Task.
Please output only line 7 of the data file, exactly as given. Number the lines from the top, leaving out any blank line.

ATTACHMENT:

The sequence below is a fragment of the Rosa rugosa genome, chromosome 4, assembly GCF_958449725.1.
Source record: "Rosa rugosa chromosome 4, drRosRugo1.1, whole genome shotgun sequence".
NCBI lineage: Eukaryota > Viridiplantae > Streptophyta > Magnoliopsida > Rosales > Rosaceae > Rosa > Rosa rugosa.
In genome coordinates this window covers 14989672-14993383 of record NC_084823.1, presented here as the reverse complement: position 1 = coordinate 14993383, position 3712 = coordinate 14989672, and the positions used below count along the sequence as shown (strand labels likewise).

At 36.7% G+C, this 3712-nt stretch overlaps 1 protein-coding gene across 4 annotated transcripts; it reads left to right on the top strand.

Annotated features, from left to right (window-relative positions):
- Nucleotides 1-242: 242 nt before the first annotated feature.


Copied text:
- Nucleotides 1-242: 242 nt before the first annotated feature.